Preston mum taking on London Marathon to help 21-year-old daughter with endometriosis freeze her eggs

Her daughter was in so much pain because of her periods, she was put into menopause while still a teenager.

Friday, 6th March 2020, 11:45 am
Fay Morne often combines her love of running with charity missions.

Preston mum Fay Morne is now fund-raising to help her 21-year-old daughter Kia have her eggs frozen. Kia suffers from a chronic condition called endometriosis and her fertility has been severely impacted by being put into menopause at age 19.

Fay aims to raise at least £5,000 by running the London Marathon on Sunday, April 26, plus three triathlons later this year.

Commenting on the years leading up to her daughter's diagnosis, the 44-year-old said: "It was so upsetting. I was her mum and I felt helpless because I couldn't do much.

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Fay is raising money for her daughter Kia to have her eggs frozen, as a treatment she has been having for endometriosis could damage her fertility.

"The worst case scenario comes to your mind. A lot of the symptoms are similar to bowel cancer, which a friend of mine had at the time, and it often goes unnoticed."

In endometriosis, tissue similar to the lining of the womb starts to grow, thicken and bleed in other places, such as the ovaries, bladder, bowel, and along the pelvis and fallopian tubes. But when this lining breaks down, it has nowhere to go. Symptoms include extreme pelvic pain, inflammation, fatigue, feeling sick, constipation, diarrhea, severe bleeding and difficulty getting pregnant.

Kia, a UCLan student nurse, began developing abdominal pain, nausea and bowel problems at age 14. But her health took a scarier turn when she began fainting at 17.

Mum-of-two Fay said: "It was frustrating because we were going back and forth to appointments, and doctors put it down to food poisoning."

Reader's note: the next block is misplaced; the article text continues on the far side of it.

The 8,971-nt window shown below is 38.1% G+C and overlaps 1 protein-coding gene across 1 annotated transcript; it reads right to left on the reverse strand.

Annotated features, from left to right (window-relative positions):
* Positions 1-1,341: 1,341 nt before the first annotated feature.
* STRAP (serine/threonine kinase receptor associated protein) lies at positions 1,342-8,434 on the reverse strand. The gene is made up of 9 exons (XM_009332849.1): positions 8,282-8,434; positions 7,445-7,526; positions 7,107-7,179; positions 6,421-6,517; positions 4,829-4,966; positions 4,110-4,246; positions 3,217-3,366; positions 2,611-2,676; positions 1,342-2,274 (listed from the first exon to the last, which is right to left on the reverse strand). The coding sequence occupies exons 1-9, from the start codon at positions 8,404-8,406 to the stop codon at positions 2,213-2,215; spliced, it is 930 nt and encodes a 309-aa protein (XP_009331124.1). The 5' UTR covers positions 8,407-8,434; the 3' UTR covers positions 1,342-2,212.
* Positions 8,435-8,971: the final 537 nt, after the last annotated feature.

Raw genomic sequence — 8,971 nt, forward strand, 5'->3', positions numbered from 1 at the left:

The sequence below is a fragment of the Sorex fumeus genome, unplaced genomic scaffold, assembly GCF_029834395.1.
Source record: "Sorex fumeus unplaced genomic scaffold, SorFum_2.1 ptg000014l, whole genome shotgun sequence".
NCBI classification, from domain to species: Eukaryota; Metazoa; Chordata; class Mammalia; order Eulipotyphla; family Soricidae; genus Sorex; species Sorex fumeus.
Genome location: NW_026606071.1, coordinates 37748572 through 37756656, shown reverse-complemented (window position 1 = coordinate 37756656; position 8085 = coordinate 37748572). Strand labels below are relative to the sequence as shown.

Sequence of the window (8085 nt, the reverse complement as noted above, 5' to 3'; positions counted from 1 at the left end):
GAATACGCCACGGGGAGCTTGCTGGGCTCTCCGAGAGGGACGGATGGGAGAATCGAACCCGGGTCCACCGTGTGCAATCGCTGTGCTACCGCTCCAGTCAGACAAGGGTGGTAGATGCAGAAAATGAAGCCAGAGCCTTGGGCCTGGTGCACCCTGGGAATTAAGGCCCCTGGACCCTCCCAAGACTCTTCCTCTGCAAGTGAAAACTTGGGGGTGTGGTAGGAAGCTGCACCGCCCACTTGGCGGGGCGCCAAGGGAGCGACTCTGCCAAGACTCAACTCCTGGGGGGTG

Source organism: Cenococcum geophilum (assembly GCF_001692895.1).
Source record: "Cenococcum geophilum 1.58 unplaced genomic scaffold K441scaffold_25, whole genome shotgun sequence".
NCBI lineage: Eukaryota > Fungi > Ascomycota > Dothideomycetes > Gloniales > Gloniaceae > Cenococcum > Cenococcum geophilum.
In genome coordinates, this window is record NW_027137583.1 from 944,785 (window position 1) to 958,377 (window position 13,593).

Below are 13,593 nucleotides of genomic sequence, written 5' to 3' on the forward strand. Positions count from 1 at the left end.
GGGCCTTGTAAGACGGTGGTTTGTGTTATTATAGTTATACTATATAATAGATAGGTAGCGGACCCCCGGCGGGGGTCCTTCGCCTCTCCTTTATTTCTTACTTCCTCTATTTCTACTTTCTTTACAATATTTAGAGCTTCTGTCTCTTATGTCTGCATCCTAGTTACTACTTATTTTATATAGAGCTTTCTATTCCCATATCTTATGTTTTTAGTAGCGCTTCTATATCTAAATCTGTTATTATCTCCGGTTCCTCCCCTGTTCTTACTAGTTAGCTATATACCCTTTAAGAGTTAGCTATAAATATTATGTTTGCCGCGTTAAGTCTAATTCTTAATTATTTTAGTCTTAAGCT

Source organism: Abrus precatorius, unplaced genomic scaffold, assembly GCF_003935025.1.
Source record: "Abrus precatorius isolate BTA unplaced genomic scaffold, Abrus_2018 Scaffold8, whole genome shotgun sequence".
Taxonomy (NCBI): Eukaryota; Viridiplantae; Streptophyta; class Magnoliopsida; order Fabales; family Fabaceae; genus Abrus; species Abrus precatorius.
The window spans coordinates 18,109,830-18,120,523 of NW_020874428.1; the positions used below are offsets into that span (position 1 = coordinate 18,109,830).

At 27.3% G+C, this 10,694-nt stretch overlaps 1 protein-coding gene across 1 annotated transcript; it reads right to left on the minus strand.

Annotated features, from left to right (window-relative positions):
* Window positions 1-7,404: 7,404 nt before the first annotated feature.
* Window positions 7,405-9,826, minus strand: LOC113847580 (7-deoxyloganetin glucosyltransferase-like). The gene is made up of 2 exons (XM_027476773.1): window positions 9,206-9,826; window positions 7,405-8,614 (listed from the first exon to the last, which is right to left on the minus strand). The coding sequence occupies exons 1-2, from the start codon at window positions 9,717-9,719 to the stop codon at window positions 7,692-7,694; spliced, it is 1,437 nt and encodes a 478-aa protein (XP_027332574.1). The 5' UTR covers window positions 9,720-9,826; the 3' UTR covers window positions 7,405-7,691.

Following 18 months of GP appointments and hospital admissions, Kia was finally giving a diagnosis.

"While it is a life-long and life-limiting illness, it was a relief to know she didn't have something she could die of," said Fay.

For six months, Kia had Zoladex injections, a man-made hormone that induces the menopause, thereby helping to reduce the growth of endometriosis. The injections shut down her ovaries to stop the production of oestrogen, the female sex hormone that causes the thickening of the uterus and worsens endometriosis symptoms.

It is a risky treatment, as her ovaries could struggle to re-stimulate if she is in chemical menopause for too long.

She also felt its full side effects, developing hot sweats, dizziness, headaches, mood changes, hair loss, bone and joint pain, skin reactions, sleep issues, fatigue, nausea, memory issues, blurred vision, bloating and swelling.

Fearing the menopause could cause lasting damage to her ovaries, the third-year student has decided to have both surgery and a hormone-releasing coil fitted, so that she can freeze her eggs, giving her a better shot of having children in the future.

"It was devastating to see what she went through but we are now looking forwards and being proactive about treatments. The condition is not that well-known so we're trying to help educate others and we've put our thinking caps on and decided that freezing Kia's eggs will give her the best chance of having a family one day," said Fay.

But egg freezing is not available on the NHS to those with endometriosis, unless they are undergoing treatment for cancer, and will cost between £5,000 to £10,000.

"If I could give Kia the money tomorrow, I would, but I'm a single working parent who's struggling. She's still my baby and you do whatever you can to help your children. We can't do anything about her illness but I can help with her egg freezing," said Fay.

"Running is my thing and I always like to combine fitness challenges with raising money for charity, so this time I decided to do it for Kia."

Commenting on her daughter's determination to succeed in life despite her obstacles, she added: "She's missed time at work, college and university because she's been so unwell. But she's career-focused and has managed to catch up and do extremely well at university thanks to her work ethic.

"She might not be running marathons but she's showing mental strength in other ways. That's like a marathon in itself. You need inbuilt resilience and mental strength to deal with endometriosis and she is certainly displaying that now.

"She's been very brave sharing her story to raise awareness and help other people. Every credit to her. Everything she does makes me proud."

For more information about the condition, visit